Lt. Gen. Angelella: Reflection of Service
YOKOTA AIR BASE, Japan -- If you ask just about any boy or girl what they want to be when they grow up, you are likely to get a variety of answers -firefighter, cop, teacher or even cowboy. If you would have asked a certain young man from Ringwood, New Jersey in 1975, he would have told you he wanted to fly.
Fast forward 38 years and you'll find him with three stars meticulously set on each shoulder, silver hair and a hearty smile as he reflects upon his career serving in the Big Blue.
Having attended football games at the U.S. Military Academy as a high school student, Lt. Gen. Sam Angelella, U.S. Forces Japan and 5th Air Force commander, became interested in military life at an age when many teenagers still question their future.
"I knew I wanted to get an education and I wanted to serve," he said.
Set on accomplishing these goals, Angelella entered the Air Force Academy in 1977 with his keen eyesight set on becoming a pilot. Four years later, Angelella began his undergraduate pilot training at Williams Air Force Base, Arizona.
"I actually use to get a little airsick when I was learning how to fly," Angelella admitted. "Fortunately, I got used to it."
Angelella said that his seat in the cockpit during his training gave him the opportunity to see the U.S. from a new and unique perspective, from which he was truly inspired by the beauty of the country.
Although he knew he wanted to fly since childhood, it wasn't until he experienced the power behind piloting his first jet that he knew exactly what he wanted to fly.
"I still remember the feeling I got the first time I kicked on the afterburners," said Angelella with a twinkle in his brown eyes as he recalled that moment. "It was then that I knew that I wanted to fly high-performance airplanes for the rest of my career."
After graduating from pilot training, Angelella remained at Williams AFB as an instructor pilot, where he would help foster that same love for flying in his students.
"As a T-38 instructor pilot, to take young men and women straight out of college, many of whom have little or no experience with planes, and not only teach them how to fly, but also see them graduate pilot training was extremely rewarding," he said.
As his career progressed, Angelella found himself piloting from the ground in the form of many different staff assignments.
"When I was a young major, I was on the F-16 programming team at Headquarters U.S. Air Force in Washington, D.C.," Angelella said.
"The improvements that we proposed for the F-16 are now on the F-16. The new avionics and weapons capabilities increased the performance of the aircraft and have helped shape the future force structure for all Airmen."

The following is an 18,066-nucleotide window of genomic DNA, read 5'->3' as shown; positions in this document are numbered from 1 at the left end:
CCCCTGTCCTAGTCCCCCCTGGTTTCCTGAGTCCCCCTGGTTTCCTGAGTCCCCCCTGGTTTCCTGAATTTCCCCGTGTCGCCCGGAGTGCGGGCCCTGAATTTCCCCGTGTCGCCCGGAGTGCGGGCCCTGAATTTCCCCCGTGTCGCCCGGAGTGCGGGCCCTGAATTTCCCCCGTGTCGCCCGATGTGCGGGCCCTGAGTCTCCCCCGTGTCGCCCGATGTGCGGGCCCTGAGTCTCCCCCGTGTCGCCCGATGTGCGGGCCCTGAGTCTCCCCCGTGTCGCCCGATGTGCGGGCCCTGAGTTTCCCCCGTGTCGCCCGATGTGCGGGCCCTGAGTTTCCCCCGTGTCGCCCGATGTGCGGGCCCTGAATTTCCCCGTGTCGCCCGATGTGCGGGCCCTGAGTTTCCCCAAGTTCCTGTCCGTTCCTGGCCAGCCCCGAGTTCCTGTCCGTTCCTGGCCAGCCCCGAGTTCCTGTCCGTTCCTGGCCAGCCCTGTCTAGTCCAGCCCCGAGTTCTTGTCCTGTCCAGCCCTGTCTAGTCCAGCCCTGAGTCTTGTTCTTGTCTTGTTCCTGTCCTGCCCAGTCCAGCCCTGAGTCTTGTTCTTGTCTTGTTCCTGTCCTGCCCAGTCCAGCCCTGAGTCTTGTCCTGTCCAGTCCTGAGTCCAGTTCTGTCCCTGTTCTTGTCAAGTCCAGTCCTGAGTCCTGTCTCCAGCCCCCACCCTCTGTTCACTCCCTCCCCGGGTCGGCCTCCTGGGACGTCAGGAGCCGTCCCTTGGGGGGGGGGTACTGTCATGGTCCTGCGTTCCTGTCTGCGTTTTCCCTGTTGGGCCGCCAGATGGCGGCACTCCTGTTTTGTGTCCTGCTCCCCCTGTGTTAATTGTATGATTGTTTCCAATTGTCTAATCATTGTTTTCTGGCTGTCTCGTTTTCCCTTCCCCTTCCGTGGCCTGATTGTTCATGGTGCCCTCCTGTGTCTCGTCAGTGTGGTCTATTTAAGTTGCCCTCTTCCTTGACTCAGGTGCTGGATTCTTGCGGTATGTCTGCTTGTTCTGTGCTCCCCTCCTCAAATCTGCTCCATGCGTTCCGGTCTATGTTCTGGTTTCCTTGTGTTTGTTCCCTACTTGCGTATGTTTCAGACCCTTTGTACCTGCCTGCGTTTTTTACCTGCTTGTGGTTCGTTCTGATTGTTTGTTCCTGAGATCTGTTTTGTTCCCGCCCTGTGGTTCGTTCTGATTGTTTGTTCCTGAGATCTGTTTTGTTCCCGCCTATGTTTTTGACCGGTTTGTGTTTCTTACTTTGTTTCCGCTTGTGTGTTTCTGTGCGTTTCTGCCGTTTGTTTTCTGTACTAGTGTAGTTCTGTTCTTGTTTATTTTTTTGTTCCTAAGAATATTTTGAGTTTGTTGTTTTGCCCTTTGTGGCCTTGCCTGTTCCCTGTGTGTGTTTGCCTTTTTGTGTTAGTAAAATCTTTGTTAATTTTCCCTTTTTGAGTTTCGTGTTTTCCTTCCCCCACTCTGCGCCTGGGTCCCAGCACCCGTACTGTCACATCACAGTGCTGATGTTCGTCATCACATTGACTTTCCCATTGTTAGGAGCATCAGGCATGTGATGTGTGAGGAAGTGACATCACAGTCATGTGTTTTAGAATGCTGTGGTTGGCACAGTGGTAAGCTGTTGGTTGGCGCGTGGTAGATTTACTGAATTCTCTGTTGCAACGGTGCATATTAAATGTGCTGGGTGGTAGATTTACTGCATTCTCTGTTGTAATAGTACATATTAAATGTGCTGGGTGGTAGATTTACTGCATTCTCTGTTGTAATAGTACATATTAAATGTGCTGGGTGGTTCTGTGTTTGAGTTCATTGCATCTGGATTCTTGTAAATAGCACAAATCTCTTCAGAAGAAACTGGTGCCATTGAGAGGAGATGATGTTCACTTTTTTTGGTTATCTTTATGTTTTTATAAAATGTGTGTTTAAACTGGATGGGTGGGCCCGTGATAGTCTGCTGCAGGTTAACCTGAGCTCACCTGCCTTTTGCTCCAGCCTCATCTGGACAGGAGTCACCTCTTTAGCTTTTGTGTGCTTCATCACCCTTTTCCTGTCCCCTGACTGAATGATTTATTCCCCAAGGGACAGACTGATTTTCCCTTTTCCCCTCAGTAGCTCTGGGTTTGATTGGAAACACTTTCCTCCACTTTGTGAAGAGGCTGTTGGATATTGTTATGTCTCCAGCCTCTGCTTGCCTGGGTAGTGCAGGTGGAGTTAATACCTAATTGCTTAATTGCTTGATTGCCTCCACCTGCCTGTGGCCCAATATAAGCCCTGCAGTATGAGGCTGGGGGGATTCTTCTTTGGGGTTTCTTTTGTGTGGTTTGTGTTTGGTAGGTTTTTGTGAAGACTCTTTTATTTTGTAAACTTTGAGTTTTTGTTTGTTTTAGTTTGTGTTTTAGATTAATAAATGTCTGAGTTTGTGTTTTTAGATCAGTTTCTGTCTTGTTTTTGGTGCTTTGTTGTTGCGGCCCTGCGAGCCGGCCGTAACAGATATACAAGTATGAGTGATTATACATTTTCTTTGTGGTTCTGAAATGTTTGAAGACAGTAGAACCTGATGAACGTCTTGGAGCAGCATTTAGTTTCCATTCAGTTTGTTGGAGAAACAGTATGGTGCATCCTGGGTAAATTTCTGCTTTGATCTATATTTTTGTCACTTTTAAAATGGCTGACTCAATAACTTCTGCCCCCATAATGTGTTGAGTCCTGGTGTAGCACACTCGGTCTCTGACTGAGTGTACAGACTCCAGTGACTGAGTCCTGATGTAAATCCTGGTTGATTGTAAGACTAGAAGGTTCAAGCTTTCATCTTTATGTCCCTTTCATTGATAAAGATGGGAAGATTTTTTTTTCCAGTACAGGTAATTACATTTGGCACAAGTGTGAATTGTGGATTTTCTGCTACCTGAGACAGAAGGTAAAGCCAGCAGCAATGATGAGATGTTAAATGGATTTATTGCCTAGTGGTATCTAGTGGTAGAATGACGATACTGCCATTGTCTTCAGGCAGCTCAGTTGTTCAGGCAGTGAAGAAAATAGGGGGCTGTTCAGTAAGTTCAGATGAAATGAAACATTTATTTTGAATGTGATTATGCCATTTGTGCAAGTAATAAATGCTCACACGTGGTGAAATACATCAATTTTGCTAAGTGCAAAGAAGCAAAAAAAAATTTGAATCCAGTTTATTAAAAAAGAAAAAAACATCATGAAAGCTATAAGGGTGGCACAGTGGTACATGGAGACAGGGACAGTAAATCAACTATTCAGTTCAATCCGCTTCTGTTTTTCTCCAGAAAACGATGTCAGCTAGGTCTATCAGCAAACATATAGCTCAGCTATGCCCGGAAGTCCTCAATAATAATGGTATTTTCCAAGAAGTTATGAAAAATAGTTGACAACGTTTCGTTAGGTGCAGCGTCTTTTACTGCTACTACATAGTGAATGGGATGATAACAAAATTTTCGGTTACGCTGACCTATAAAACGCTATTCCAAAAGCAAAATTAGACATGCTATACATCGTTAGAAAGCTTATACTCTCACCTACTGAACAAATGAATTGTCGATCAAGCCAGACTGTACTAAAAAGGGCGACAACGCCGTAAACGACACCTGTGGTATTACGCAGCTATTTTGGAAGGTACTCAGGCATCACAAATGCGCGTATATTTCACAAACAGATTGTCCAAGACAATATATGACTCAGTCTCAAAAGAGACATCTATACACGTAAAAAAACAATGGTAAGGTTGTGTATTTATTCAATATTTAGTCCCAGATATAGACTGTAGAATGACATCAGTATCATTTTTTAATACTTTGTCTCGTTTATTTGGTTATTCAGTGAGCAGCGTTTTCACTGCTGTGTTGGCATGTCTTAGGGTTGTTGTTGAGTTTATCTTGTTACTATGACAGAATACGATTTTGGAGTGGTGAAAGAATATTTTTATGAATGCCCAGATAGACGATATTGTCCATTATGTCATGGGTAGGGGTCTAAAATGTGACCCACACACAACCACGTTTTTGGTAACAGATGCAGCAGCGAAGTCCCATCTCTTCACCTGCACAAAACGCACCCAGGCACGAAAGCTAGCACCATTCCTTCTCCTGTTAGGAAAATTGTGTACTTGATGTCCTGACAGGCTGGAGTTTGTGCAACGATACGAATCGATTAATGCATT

And while Angelella acknowledges his staff assignments as both interesting and exciting, he revealed that his multiple opportunities to serve as a commander were his most rewarding.
"Being a commander has been the most invaluable job as you really get to make an impact on Airmen and their families," said Angelella. "I've also had the opportunity to serve as a commander at a deployed location during combat. Serving my country in that capacity has truly been fulfilling. That's why I serve."
During his career, Angelella served as commander for the 13th Fighter Squadron and 35th Fighter Wing at Misawa Air Base, Japan; the 332nd Air Expeditionary Wing, Southwest Asia; the 20th Fighter Wing at Shaw Air Force Base, South Carolina; and his current assignment here at Yokota.
"I never foresaw my career playing out the way that it has," Angelella said. "I just took it one assignment at a time and it has continued to be rewarding."
Angelella spent 16 years overseas and over nine years in Japan.
"I've commanded a squadron, wing, and numbered Air Force here in Japan," Angelella reflected.
"The international relationships and friendships that my family and I have formed is something that I'll treasure forever," the general said with a smile. "We really feel a part of the global community."
Now, after 34 years, two months and four days, Sam Angelella and his family will head back stateside to explore life outside of the Air Force.
"It's tough leaving as I know I still have a lot of energy left," said Angelella. "But I'm comfortable giving up my seat as I know those who will follow are more than capable of handling any challenges that will face them."
No one, not even the man himself, could have foreseen that attending football games at West Point, sharp eyesight, and the pursuit of higher education would be the catalyst to an Air Force career that lasted for more than a quarter century.
"I just want to thank my family for the support and for hanging in there with me for all these years," Angelella said fondly. "I owe it all to them."